As far as I can tell, no other mention is made of any Barr in the biographies of Sir Charles nor any other Roberts reference of which I’m aware. But it could be that Mary Eunice was related in some way to Alan, James, or Robert.

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This scrawl makes my struggles to make sense of Mary Eunice Barr seem like a cake walk! I cannot make out what the name is. I’ve tried, without success, to find in the Vancouver Directory for 1932 a plausible name. Of course, my assumption that the person was a resident of Vancouver may be incorrect!

There is one other signature on the pamphlet cover that has faded to the point that my scanner cannot pick up any of it: it is the signature of Margaret Fewster.

Margaret’s surname was familiar to me from my reading of the Roberts biographies. Her dad was medical doctor Ernest P. Fewster who, together with his wife, Emma, was a big mover behind the Vancouver Poetry Society. The Fewsters were also fans of Bliss Carmen and of Sir Charles Roberts.

There is evidence from a U.S. border crossing record for Mary Eunice Barr in 1938 that ‘Margaret Ewster’ (sic, I’m assuming) was a friend of Miss Barr.

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Conclusion

As I prepared to wrap up this extended post on The Book of Roberts, I wondered how many other people have read the book in recent years. There is no way of knowing that, of course. But surely there must be a way of tracking recent public library borrowings.

Vancouver Public Library has no fewer than three copies at its Central Branch location; two that circulate and one that doesn’t. I was surprised by that, given that it is an obscure little family bio/essay regarding people who aren’t exactly household names, these days! So I emailed VPL to ask if there was any way to track the regularity with which The Book of Roberts had circulated, lately.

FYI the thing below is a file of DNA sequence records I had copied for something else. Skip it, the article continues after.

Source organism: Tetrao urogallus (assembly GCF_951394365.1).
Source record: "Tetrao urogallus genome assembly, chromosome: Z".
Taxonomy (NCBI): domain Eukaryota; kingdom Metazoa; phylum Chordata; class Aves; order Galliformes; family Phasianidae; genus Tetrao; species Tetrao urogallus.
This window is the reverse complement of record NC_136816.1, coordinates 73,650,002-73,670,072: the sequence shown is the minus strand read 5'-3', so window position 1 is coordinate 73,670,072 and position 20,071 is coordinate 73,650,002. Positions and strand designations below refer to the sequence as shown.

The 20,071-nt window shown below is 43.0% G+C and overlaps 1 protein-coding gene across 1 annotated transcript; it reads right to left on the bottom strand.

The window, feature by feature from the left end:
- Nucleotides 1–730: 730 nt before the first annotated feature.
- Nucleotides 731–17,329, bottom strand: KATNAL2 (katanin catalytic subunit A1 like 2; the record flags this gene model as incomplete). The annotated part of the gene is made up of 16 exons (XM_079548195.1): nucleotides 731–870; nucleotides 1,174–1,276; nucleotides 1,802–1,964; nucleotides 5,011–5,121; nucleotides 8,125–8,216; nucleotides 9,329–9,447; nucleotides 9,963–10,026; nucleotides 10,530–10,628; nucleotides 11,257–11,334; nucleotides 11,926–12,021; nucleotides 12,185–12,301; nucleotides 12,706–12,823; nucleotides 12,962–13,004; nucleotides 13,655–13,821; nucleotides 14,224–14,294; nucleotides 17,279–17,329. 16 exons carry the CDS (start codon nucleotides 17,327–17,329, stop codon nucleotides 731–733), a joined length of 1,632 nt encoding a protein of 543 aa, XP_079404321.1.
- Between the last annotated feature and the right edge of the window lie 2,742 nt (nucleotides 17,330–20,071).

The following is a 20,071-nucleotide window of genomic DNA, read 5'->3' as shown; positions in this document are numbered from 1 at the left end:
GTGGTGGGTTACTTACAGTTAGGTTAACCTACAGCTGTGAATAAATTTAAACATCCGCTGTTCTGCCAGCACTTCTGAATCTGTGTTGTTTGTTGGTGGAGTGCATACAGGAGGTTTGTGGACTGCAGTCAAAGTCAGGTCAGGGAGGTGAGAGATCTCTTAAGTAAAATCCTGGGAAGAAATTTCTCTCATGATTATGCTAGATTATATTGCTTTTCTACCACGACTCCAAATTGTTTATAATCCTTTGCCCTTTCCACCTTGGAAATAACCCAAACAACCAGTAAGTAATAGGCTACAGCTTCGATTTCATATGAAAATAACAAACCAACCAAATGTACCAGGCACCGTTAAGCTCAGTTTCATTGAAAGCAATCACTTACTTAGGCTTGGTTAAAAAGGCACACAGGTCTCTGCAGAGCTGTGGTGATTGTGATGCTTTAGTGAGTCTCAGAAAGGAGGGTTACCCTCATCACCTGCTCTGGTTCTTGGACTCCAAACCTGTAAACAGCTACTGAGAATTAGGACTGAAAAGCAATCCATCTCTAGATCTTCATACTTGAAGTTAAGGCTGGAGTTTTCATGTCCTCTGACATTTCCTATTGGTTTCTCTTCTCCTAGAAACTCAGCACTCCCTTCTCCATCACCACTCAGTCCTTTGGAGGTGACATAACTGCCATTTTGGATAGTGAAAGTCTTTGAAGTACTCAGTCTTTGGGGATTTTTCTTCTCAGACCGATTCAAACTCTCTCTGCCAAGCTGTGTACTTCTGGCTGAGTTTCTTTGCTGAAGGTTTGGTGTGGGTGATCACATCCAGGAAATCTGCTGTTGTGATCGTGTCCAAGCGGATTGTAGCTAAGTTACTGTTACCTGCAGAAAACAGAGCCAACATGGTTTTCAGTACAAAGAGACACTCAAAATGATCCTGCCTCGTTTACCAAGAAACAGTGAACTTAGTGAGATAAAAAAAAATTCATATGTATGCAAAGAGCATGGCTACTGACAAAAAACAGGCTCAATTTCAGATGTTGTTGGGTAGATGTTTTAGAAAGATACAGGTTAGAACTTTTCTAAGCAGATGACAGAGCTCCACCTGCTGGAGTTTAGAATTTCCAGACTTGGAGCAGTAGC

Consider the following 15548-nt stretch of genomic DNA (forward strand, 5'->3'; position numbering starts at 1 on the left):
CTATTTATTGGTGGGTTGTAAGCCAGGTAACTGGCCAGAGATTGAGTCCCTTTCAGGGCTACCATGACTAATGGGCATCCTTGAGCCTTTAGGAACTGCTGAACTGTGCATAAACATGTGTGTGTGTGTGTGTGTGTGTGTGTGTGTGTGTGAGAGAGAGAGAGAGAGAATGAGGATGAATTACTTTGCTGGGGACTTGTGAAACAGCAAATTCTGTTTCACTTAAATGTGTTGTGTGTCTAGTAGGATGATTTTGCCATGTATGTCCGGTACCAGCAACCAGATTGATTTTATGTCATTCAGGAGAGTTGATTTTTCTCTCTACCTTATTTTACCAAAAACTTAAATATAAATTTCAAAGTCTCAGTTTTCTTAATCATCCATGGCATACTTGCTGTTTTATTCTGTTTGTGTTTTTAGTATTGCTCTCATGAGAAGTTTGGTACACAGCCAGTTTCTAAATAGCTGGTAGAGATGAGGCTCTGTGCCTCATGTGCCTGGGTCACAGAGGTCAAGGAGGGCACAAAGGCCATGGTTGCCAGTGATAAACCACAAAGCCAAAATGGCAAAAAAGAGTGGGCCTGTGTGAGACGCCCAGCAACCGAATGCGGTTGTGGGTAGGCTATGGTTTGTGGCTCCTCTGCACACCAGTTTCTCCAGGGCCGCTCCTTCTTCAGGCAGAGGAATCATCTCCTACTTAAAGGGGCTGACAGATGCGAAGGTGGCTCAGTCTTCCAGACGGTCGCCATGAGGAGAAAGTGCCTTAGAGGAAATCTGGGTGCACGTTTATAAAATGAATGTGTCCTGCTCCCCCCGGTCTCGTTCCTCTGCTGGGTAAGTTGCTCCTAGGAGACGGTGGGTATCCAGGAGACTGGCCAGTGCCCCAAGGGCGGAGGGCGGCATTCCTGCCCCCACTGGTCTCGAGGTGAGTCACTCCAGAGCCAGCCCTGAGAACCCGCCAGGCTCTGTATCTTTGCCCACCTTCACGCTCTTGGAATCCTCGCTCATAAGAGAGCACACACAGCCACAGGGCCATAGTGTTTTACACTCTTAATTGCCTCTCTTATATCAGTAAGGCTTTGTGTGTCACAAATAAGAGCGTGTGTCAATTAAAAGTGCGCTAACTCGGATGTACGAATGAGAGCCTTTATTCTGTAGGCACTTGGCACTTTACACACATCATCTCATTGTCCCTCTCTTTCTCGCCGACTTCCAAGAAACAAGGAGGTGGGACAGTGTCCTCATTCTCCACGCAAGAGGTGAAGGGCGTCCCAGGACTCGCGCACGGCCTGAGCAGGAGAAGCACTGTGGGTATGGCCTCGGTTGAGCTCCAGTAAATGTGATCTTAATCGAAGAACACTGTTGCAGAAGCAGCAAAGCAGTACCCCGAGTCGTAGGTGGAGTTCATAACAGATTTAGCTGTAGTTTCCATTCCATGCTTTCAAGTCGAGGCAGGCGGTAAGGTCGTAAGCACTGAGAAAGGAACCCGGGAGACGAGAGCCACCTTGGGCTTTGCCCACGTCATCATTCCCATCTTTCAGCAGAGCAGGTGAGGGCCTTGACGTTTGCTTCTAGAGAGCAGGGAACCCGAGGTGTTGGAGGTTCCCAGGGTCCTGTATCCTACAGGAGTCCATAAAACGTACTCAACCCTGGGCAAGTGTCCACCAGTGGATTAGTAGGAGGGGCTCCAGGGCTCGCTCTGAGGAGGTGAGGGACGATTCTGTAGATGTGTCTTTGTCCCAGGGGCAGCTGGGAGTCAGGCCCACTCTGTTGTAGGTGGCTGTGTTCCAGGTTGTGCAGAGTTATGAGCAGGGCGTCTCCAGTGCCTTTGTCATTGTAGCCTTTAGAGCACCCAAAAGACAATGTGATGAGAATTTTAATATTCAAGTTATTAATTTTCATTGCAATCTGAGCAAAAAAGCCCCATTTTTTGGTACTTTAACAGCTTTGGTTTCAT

A staffer replied:

I can tell you that the History Compact Shelving copy has gone out once since it was added to our Horizon circulation database in 1990 and that the Literature Compact Shelving copy has not circulated since it was added to the database in 1993. There is no way of telling how often either circulated before those times. (Emphasis mine)

Put a little differently, in the past quarter-century, one of the two circulating copies of the book was checked out once.

You may be surprised to learn that I actually find this reassuring. Not that the books have been checked out so infrequently, but that VPL has chosen to retain the copies it has of The Book of Roberts. It is a well-written little book about a family that was significant in the literary history of Canada — and with connections that reached into Vancouver, too.


Notes

¹References on the life of Sir Charles and his circle of family/friends include Sir Charles G. D. Roberts: A Biography. E. M. Pomeroy. Toronto: Ryerson Press, 1943. (This is an authorized biography and Sir Charles was a virtual co-author). For more of a ‘warts-and-all’ treatment of these folks, see Sir Charles God Damn: The Life of Sir Charles G. D. Roberts. John Coldwell Adams. U of T Press, 1986.

²Pound died suddenly just a few months after making the inscription.